Rebecca Newberger Goldstein is a novelist and philosopher. Her novels include "The Mind-Body Problem," "The Late-Summer Passion of a Woman of Mind," "Properties of Light: A Novel of Love, Betrayal, and Quantum Physics," and her latest, "36 Arguments for the Existence of God: A Work of Fiction" (Pantheon Books).
In 1996 Goldstein became a MacArthur Fellow. In 2005 she was elected to The American Academy of Arts and Sciences. In 2006 she received a Guggenheim Fellowship and a Radcliffe Fellowship. In 2008, she was designated a Humanist Laureate by the International Academy of Humanism, and was awarded an Honorary Doctorate by Emerson College, where she gave the commencement address.
Goldstein has taught at Barnard College, in the Columbia MFA writing program, and in the department of philosophy at Rutgers; has been a visiting scholar at Brandeis University; and has taught for five years as a Visiting Professor in the Department of Philosophy at Trinity College in Hartford, Connecticut. In 2006-2007 she was a Fellow at the Radcliffe Institute for Advanced Study at Harvard University, and a Guggenheim Fellow. Currently she is a Research Associate in the Department of Psychology, Harvard University.
Question: Why did you choose fiction as a mode of inquiry into arguments for God’s existence?
Rebecca Newberger Goldstein: Yes. I asked myself that, and you know it’s, I did write straight philosophical pieces, but in the last book I had written which was on Spinoza, Betraying Spinoza: The Renegade Jew Who Gave us Modernity I had you know it’s was a straight more or less intellectual biography with a lot of philosophy in it. That book introduced me to communities I hadn’t know about before, organized non religion. It was shocking that non religion can be as organized as religion. Well not quite as organized, but lots and lots of you know associations of pro science, pro reasons, some more or less anti religious and I had the sense that the more… And I got invited to these groups to talk and the more I spoke to people with whom I basically agreed the more dissatisfied I became when they discussed people with whom I don’t agree. I know very well what it’s like to be religious. I know very well what it’s like to experience the world that way and I know that it has to do with more than argumentation and it has in fact more to do than with the belief in God. It’s got to do with community and loyalty and existential dilemmas and fear of death and just so many different emotions and that whether just people often just experience the world very differently than others and for me fiction, which I love, is made for that kind of thing, to show how these big issues are really embedded in lives, how they often are connected with a completely different experiences, that they go very deep down, so deep down that often people who don’t agree are just, they’re just not hearing each other. They’re not grasping each other. They don’t know what it feels like to inhabit the world in that other person’s way. Fiction is made for that and that’s what drove me once again against my self-interest to write another novel.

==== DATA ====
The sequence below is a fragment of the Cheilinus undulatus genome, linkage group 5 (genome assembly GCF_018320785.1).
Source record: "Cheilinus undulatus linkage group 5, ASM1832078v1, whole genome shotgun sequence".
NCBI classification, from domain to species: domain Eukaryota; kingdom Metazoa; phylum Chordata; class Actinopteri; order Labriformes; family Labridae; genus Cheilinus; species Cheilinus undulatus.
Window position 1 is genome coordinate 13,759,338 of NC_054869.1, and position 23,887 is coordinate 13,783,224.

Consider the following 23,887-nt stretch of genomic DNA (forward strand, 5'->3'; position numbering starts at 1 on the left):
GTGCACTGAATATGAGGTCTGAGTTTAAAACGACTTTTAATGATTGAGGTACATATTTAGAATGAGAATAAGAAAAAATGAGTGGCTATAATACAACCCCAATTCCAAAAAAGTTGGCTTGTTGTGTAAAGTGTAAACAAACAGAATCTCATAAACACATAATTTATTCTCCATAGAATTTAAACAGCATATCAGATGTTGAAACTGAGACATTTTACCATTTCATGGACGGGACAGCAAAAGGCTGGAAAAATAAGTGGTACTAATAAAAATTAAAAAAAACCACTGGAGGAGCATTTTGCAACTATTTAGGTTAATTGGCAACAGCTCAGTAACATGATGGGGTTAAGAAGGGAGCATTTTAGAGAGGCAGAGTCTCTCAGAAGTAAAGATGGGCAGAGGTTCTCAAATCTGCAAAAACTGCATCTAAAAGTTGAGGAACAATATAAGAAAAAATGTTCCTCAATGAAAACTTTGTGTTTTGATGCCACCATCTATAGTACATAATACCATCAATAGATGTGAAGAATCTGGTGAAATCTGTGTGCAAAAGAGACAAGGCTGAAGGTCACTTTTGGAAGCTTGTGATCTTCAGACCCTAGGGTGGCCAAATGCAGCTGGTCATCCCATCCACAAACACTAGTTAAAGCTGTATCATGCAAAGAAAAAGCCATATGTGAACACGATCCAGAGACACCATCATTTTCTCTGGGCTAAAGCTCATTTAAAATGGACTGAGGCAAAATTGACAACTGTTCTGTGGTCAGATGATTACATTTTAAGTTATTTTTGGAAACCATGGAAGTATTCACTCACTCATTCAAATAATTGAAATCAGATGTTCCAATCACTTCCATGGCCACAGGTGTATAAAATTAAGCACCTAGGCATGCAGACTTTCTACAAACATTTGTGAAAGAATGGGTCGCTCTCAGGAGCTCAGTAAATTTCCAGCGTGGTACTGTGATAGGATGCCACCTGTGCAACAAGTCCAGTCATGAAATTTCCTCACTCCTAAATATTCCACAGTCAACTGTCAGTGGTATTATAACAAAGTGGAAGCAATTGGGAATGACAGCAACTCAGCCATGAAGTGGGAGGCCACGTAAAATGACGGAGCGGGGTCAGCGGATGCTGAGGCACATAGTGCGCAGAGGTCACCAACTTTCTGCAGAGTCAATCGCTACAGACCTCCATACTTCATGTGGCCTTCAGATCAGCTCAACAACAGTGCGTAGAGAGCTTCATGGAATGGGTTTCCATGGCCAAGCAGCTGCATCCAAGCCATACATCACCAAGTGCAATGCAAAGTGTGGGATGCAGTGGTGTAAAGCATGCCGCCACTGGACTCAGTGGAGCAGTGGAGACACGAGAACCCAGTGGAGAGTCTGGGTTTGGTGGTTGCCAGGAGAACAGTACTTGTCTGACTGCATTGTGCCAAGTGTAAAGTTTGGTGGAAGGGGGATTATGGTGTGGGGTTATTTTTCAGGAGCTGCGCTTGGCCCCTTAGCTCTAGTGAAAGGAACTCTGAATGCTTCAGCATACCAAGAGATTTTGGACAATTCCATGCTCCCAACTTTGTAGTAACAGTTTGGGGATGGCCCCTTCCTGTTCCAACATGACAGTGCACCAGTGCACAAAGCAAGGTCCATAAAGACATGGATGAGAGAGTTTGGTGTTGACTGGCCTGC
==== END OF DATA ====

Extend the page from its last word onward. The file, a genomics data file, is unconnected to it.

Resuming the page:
Question: Why is the “faith vs. science” debate raging now, and why did you decide to jump into it?
Rebecca Newberger Goldstein: Yes. I mean it’s interesting, as a philosopher it surprised me how suddenly, you know, it all seemed very quiet. When I used to teach you know philosophy of religion or arguments for the existence of God, you know deconstructing them you know 20, 25 years ago it was you know really it was not… didn’t provoke a lot of discussion in the classroom and now it’s really escaped from the classroom. It’s in the public square and it’s interesting why now. Clearly 9/11 had a lot to do with it. The more dangerous aspects of you know absolute belief; undoubting belief is very, very… We’re all in terror of this right now, so this certainly had something to do with it. I think also the alliance, the political alliance that took place in the last administration between you know free market advocates and family values, evangelical Christians as a political, as a large and powerful political movement had something also to do with the pushback from the other side. Important decisions that affect us all like stem cell research or gay marriage being decided by people from a particular religious background with a particular religious agenda it was distressing to other people and so there was a pushback. I also think there is something about the progress in the brain sciences, in evolutionary psychology in particular so that religious belief is now something that scientists are looking at and trying to explain and it’s not a I don’t think an accident that the most prominent atheist writers come from that domain, Richard Dawkins from evolutionary biology. Sam Harris, Dan Dennett also much interested in evolution and evolutionary psychology, so I think that that also, a way to try to now explain religious belief as a way of toning it down.
Recorded on January 20, 2010
Interviewed by Austin Allen